With the nickname of the NFL's Washington Redskins coming under fire, the National Congress of American Indians is urging Tulsa Union to change its mascot from “Redskins,” KOTV-6 in Tulsa reports.
The congress is meeting this week and says the team nickname is racist and offensive.
This isn't the first time Tulsa Union has been under fire for its mascot. In 2003, the school board voted unanimously to keep the Redskins name after American Indian and civil rights groups and publications urged the school to change its mascot.
According to the NCAI, 28 high schools have changed their team name from “Redskins.”
Tulsa Union also runs through a tepee before each game, drawing the ire of the congress.
“It is offensive, very offensive,” Muscogee (Creek) National Principal Chief George Tiger said. “The concern is, when your tradition and your culture is being attacked by this controversial mascot issue, then it is important to us”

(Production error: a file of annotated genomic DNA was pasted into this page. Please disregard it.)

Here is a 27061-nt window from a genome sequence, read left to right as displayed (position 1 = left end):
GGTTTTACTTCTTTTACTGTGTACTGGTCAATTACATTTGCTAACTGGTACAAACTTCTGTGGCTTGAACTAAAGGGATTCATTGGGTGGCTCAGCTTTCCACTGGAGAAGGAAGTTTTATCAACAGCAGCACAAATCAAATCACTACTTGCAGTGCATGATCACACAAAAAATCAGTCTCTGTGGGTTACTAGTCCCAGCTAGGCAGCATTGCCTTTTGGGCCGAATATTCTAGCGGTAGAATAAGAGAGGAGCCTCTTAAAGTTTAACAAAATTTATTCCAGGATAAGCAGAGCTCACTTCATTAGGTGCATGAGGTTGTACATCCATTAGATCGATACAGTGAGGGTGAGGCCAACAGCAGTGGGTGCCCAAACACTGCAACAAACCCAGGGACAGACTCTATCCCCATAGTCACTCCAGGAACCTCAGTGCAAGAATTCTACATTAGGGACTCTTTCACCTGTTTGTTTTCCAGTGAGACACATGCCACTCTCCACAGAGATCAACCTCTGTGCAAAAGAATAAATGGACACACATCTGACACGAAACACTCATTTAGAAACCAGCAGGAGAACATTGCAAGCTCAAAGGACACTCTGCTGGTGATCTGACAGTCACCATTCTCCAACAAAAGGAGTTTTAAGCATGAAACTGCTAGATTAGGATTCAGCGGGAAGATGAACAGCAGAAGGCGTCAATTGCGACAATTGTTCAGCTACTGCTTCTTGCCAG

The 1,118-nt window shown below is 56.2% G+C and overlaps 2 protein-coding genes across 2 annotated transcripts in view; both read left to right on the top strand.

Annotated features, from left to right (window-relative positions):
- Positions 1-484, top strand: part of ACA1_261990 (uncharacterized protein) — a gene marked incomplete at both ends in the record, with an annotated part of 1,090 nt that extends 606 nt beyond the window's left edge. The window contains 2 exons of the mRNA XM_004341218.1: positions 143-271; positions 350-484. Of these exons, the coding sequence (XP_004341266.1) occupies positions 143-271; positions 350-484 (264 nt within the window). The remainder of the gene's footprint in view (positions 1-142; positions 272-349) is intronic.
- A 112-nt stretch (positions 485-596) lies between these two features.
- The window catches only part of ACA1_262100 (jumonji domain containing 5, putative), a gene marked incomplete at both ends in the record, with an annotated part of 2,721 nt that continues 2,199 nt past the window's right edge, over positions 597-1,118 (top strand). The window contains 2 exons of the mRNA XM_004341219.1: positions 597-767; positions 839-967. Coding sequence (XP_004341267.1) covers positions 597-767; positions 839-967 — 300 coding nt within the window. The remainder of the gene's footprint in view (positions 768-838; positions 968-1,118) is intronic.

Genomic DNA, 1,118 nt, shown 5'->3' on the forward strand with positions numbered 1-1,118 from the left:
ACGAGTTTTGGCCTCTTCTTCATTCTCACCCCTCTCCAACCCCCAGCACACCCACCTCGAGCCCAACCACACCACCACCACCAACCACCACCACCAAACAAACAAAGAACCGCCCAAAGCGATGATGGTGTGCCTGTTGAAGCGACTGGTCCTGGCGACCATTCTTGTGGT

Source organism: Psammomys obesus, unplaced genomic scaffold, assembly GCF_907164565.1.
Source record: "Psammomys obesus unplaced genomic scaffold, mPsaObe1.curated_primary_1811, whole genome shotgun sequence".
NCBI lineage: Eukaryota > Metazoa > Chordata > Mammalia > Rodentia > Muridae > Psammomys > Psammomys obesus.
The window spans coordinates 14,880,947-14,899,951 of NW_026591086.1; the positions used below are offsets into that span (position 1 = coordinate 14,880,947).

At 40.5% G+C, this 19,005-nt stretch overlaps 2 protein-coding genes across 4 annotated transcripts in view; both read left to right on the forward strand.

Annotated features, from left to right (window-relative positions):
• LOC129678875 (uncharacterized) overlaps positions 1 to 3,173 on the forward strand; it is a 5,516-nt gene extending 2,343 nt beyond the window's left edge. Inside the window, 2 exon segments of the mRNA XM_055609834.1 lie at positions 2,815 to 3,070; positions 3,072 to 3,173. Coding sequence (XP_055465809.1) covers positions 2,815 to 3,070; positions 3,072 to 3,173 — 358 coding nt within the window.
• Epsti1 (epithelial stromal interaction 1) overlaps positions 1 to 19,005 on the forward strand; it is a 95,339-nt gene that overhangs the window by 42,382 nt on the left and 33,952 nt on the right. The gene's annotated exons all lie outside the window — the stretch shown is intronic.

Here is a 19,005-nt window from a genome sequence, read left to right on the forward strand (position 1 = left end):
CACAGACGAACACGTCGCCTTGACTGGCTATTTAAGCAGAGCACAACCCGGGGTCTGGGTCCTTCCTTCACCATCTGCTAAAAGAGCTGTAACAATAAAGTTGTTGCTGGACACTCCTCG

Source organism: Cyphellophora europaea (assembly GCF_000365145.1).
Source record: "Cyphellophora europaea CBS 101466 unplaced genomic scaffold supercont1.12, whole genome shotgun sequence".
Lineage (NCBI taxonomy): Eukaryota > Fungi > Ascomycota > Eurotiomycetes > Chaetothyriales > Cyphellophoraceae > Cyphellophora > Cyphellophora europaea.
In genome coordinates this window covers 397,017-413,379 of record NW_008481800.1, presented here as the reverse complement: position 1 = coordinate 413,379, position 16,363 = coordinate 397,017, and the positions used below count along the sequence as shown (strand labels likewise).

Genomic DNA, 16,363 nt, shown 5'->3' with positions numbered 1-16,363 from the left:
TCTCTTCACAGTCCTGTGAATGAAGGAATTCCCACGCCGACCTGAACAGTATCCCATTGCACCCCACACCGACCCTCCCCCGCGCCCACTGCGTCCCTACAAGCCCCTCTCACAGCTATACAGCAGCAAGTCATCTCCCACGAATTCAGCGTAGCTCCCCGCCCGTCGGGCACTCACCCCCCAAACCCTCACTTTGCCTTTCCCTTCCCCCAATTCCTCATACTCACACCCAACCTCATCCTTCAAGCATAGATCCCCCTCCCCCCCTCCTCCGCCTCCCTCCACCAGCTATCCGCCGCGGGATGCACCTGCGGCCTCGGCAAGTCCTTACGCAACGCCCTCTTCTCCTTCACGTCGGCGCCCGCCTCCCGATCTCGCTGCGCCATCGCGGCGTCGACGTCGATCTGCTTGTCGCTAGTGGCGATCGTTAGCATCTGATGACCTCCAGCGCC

The NCAI said the nicknames and images depicting them are an attack on a culture.
Tulsa Union issued a statement in response, saying, “Union community members of all races tell us this is not an issue divided strictly on the lines of race. The debate appears to be between some people outside of this district who have a different opinion as to how people inside this school district should believe, feel, and identify themselves. It is those within the Union community that the district serves.
“Definitions need to be in context of time, place and usage. In this day and age, in the Union community, ‘Redskins' is not derogatory; rather it defines a diverse, yet close-knit community that exhibits great pride and spirit in its schools and programs as well as in its determination and traditions of success.”